and vary greatly in approach to the problem of getting heavy humans access to the sky. An avid

One of the flying machines, modeled after Leondardo da Vinci’s sketches, on display at Rochester Museum and Science Center as part of the “Da Vinci — The Genius” exhibition. PHOTO PROVIDED

student of nature, da Vinci’s obsession with flight manifested in apparatuses that emulated the flight of birds and bats. Exhibition info notes that da Vinci eventually realized that our bottom-heavy weight and strength distribution would not allow us to fly by means patterned after birds, which spawned da Vinci’s designs that foreshadowed gliders, airplanes, helicopters, and parachutes. Many of the models are accompanied by scientific notes which follow an “if, then” model — “If the operator can manipulate this lever quickly enough, then lift will be created” — and when proven false, the inventor would rework or abandon the plan for a new model. It’s both fascinating and terrifying to consider that individuals tested out these necessary precursors to modern flight. Experiments in improving instruments of music, optics, and time are explored with objects recreated from sketches and notes, and include a wagon-drawn, early drum machine, which was meant to make an approaching army sound much larger than it was; and an early model of a projector.

Tucked in and around the invention displays are replicas of da Vinci’s masterful paintings — commissions by powerful men who paid the artist’s living so that he could pursue his fascinations freely. Prominent subjects are the richesdripping wives of the ruling class and figures from Christian lore. Quite a lengthy potion of the show is devoted to the mysteries of the iconic Mona Lisa, with intriguing bits of trivia regarding her creation, her winding history, and the new technology that has revealed more about da Vinci’s artistic genius than ever before. This particular space feels like a place of worship, with its numerous saturated, enlarged reproductions of the small painting’s nuances, and the resonant sound of Renaissance choirs, instruments, and whispered prayer drifting throughout the space.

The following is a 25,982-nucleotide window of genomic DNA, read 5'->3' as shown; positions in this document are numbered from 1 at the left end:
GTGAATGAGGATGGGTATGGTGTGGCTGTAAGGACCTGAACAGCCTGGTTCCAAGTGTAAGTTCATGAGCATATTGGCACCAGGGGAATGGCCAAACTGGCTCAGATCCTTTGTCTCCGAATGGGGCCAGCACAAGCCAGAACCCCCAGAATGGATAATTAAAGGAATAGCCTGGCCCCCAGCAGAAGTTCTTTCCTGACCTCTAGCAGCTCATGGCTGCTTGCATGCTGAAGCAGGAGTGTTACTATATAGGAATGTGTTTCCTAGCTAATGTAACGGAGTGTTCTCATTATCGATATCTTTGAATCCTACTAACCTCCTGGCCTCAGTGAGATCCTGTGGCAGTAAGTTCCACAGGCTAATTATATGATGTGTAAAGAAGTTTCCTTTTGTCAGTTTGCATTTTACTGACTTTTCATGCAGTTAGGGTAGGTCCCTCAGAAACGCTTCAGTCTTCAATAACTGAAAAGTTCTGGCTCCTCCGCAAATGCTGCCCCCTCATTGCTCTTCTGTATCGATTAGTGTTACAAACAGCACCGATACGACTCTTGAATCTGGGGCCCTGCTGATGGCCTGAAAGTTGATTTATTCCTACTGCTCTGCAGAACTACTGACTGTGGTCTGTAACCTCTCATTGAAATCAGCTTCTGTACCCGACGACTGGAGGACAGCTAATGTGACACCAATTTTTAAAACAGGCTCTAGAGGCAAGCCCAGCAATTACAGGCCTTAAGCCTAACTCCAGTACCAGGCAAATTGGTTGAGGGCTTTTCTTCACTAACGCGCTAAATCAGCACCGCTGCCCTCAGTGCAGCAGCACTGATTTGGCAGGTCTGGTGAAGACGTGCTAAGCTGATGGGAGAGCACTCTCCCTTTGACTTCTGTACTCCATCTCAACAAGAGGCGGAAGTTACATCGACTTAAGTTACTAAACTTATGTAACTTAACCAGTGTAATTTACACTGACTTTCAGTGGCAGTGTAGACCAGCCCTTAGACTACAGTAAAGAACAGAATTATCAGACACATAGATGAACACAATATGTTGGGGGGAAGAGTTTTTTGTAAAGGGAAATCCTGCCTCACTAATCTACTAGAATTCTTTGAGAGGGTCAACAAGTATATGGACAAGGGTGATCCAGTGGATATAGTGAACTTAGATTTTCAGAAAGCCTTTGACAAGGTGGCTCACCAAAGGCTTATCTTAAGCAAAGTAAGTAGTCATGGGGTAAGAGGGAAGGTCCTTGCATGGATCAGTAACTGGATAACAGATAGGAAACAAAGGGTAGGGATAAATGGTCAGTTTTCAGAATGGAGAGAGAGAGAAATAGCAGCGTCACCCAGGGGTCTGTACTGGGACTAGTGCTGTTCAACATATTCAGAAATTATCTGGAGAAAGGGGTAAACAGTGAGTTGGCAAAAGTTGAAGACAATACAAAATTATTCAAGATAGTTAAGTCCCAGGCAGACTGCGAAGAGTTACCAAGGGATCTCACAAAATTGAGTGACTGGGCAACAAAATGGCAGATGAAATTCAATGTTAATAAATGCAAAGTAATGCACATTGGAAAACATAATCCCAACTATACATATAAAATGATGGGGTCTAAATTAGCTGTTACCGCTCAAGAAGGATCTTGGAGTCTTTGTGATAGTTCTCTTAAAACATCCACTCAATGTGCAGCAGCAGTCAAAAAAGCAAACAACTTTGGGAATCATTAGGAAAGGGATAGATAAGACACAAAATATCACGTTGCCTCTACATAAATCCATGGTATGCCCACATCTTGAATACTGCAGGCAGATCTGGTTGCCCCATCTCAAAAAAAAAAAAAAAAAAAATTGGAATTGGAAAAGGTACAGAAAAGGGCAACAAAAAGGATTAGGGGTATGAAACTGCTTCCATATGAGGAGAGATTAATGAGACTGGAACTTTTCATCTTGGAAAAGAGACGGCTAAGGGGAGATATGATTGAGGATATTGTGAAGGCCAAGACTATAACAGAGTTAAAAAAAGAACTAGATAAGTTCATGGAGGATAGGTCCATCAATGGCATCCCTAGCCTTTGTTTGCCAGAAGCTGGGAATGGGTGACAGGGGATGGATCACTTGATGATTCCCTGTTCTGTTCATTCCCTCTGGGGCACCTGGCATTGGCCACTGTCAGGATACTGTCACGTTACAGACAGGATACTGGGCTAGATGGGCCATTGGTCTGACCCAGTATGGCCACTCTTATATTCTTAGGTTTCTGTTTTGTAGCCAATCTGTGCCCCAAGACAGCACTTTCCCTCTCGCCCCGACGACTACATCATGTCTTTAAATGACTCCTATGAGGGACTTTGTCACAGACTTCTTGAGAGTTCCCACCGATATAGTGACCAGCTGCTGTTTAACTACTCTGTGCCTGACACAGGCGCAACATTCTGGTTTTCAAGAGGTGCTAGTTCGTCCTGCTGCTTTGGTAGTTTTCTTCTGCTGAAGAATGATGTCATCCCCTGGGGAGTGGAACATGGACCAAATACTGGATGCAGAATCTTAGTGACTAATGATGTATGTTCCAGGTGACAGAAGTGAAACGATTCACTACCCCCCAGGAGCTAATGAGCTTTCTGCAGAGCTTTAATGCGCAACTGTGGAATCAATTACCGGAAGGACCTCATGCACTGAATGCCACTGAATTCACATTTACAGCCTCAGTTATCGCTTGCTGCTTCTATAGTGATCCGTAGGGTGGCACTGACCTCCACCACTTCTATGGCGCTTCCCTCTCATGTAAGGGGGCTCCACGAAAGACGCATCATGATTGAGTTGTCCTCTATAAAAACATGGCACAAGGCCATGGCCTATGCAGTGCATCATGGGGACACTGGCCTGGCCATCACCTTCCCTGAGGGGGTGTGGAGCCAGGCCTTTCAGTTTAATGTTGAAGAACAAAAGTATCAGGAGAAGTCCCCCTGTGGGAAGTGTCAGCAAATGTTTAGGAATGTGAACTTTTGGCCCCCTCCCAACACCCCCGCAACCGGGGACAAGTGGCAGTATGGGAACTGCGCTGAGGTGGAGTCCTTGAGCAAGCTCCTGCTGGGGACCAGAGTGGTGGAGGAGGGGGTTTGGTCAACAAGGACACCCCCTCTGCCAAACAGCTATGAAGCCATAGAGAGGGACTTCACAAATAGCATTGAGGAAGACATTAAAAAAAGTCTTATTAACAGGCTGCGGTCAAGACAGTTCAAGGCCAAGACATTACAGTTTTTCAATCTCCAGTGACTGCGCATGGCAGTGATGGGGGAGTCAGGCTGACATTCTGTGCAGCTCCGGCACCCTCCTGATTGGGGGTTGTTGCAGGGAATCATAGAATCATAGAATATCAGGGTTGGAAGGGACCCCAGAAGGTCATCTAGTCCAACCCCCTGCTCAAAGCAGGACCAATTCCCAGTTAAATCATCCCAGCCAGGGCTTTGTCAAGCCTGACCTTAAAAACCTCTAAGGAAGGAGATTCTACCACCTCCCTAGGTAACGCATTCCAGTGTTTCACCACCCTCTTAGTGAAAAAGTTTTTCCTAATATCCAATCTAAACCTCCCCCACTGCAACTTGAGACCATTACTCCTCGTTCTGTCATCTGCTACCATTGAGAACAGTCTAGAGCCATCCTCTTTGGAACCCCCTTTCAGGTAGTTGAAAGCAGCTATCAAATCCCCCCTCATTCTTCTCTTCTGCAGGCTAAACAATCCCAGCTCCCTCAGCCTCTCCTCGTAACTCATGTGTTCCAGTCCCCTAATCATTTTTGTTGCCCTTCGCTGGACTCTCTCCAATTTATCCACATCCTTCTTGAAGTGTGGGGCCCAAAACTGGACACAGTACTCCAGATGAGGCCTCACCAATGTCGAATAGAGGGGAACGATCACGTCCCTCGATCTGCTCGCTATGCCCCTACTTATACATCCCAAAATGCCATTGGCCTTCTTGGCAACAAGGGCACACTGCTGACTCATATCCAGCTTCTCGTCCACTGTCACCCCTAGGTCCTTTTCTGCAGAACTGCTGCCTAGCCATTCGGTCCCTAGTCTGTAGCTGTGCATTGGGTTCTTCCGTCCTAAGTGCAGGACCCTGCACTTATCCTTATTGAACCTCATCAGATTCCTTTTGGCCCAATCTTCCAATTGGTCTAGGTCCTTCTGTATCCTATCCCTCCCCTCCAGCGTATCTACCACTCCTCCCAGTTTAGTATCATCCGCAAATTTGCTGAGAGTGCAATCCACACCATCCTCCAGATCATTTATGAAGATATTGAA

Comedy

cafe

[ THU., FEBRUARY 19 ] Angel Salazar. 7:30 p.m. Comedy Club, 2235 Empire Blvd Webster $9-$15. 671-9080. thecomedyclub.us. Cinema Night. 7-9 p.m. Italian American Community Center, 150 Frank Dimino Way 5948882. iaccrochester.org. The Implosion (Or another Comedy Show). 10 p.m. Skylark Lounge, 40 South Union St Headliner: Dario Joseph. $5. 270-8106. theskylarklounge.com/. [ FRI., FEBRUARY 20 ] I’ll Think Of A Name Soon. 8 p.m. Boulder Coffee Co., 100 Alexander St. Feat. Tim Duffy, Jimmy LeChase, Nate Clark, Bryan Ball, and Charlie Wildey $7-$10. 454-7140. hotshowinroc.bpt.com/. Jimmy LeChase Comedy Tour. 8-10 p.m. Boulder Coffee Co., 100 Alexander St. 454-7140. bouldercoffee.info. Pete Michaels. Feb. 20-21, 8 p.m. Joke Factory Comedy Club, 911 Brooks Avenue $10. 3286000. rocjokefactory.com. Ron White: Nutcracker Tour. 8 p.m. Auditorium Theatre, 885 E. Main St. $39-$59. 800-7453000. ticketmaster.com. [ SAT., FEBRUARY 21 ] Improv Comedy Battles. 9:3011 p.m. Village Idiots Improv Comedy, 172 W. Main St. $6. 797-9086. VIP@improvVIP.com. improvVIP.com. Nuts and Bolts Comedy Improv 15th Anniversary Show. 8-10 p.m. Spotlight Arts, 3 Railroad street . Fairport $10. 683-1654. john@spotlightarts.com. tinyurl. com/qjflqet. [ SUN., FEBRUARY 22 ] The He & She Show. 7:30 p.m. Comedy Club, 2235 Empire Blvd Webster Newly married comedy duo of Doug Wyckoff and Teresa Wyckoff $10. 671-9080. thecomedyclub.us. Open Mic: Comedy. 8 p.m. Boulder Coffee Co., 100 Alexander St. Come a little early to sign up Free. 454-7140. bouldercoffeeco.com. [ MON., FEBRUARY 23 ] Monday Night Raw. 10 p.m. Banzai Sushi & Cocktail Bar, 682 South Ave. Open mic comedy, hosted by Uncle Trent. Cash prize Free 473-0345. banzairochester. com. banzairochester.com. [ TUE., FEBRUARY 24 ] Backdraft II: Laughdraft. 7:3011 p.m. Firehouse Saloon, 814 S. Clinton Ave. Comedy open mic showcase 902-2010. woodybattaglia@gmail.com. firehousesaloon.com.